Currently, the Pennsylvania courts have the authority to decide what constitutes a tax-exempt charity, and several court cases have made the case that the decisions should be up to the legislature instead.
Pennsylvania State Sen. John Eichelberger, Republican chairman of the Finance Committee, said the legislature set a standard in the 1990s. But a Jewish summer camp in the Poconos was taxed, and it took the case to court. Eventually, the Pennsylvania Supreme Court ruled that the courts have the power to interpret what constitutes a tax-exempt property. “Our perspective is that they are creating law, which we don’t think they should do,” Eichelberger said.
In Ohio, the state Supreme Court in February refused to reconsider a ruling that narrowed the availability of property tax exemptions for land and buildings connected to public colleges. The case sought to overturn a Board of Tax Appeals ruling that allowed property tax exemptions for portions of two buildings that had been leased to an Ohio community college. But the high court upheld the ruling, saying tax exemptions should only be granted for property that is “connected with public institutions of learning,” not property the institution leases from a private entity.
The Vermont legislature is considering a study of what it would mean to tax nonprofits, with an eye toward revising its laws. The study recommended streamlining the process of granting property-exempt tax status, which varies among communities, and institutionalizing payments in lieu of taxes by colleges, universities and fraternities.
And in New York, state lawmakers have introduced a bill challenging the tax-exempt status of the National Football League, which is headquartered in New York City.
A Tax ‘Would Hurt’
Melanie Sachs, director of Freeport Community Services, located just a couple of blocks from Maine’s famed L.L. Bean store and dozens of other retail outlets, said her center provides a warm, helpful place for people to come for food and inexpensive clothing, along with housing assistance, fuel assistance and other services.
She has no idea what her property – created from three older houses that underwent major renovation – would be worth on the tax rolls, but it has to be valuable with popular shopping places so close by. Using estimates from the town, she estimated it would cost the center $12,000 in taxes annually, out of an approximate $570,000 budget.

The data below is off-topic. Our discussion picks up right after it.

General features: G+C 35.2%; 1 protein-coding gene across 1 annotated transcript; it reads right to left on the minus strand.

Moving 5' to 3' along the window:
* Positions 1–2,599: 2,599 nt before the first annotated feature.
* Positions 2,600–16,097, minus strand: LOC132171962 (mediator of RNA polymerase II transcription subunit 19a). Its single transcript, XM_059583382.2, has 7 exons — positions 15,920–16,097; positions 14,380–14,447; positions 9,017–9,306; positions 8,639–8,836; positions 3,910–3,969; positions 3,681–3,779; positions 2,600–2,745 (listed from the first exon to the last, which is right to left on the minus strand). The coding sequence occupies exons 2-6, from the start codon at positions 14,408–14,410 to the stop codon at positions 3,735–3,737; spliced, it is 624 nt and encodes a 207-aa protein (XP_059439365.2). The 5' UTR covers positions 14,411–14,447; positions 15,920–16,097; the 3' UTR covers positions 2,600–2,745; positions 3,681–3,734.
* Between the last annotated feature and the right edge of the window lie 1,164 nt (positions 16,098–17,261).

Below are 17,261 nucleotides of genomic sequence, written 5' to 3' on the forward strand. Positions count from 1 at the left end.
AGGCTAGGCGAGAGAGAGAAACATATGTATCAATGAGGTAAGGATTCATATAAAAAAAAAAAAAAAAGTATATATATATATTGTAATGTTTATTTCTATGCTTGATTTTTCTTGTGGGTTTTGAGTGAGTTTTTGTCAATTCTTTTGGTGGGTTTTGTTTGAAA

That “$12,000 is half our fuel budget each year – 55 families we would have to turn away when temperatures are frequently below zero as they have been this past month,” she told the Maine Legislature in February.
At another, very different nonprofit just 13 miles away, Maine Audubon communications manager Michelle Smith clomped through two-foot snow drifts just off the Presumpscot River estuary, marveling at the 65 pristine acres filled with birch trees, birds and wildlife. “I sometimes can’t believe this place is so close to Portland,” she said. “It's an amazing gem just five minutes from the city."
Charles Gauvin, executive director for Maine Audubon, said his group owns 2,500 acres of land in Maine. Because the land is not on the tax rolls and there have been no recent assessments, it’s hard to know how much it is worth—or what the total tax bill for the organization might be.
“I don’t know just how backbreaking the burden would be on us,” Gauvin said, though he is sure it would be heavy.
“This is not something the municipalities in Maine were clamoring for,” he added. “It was pulled out of a policy tool bag that was (combined) with the tax cuts the governor wanted to put together in the ongoing effort to reduce the size of state government.”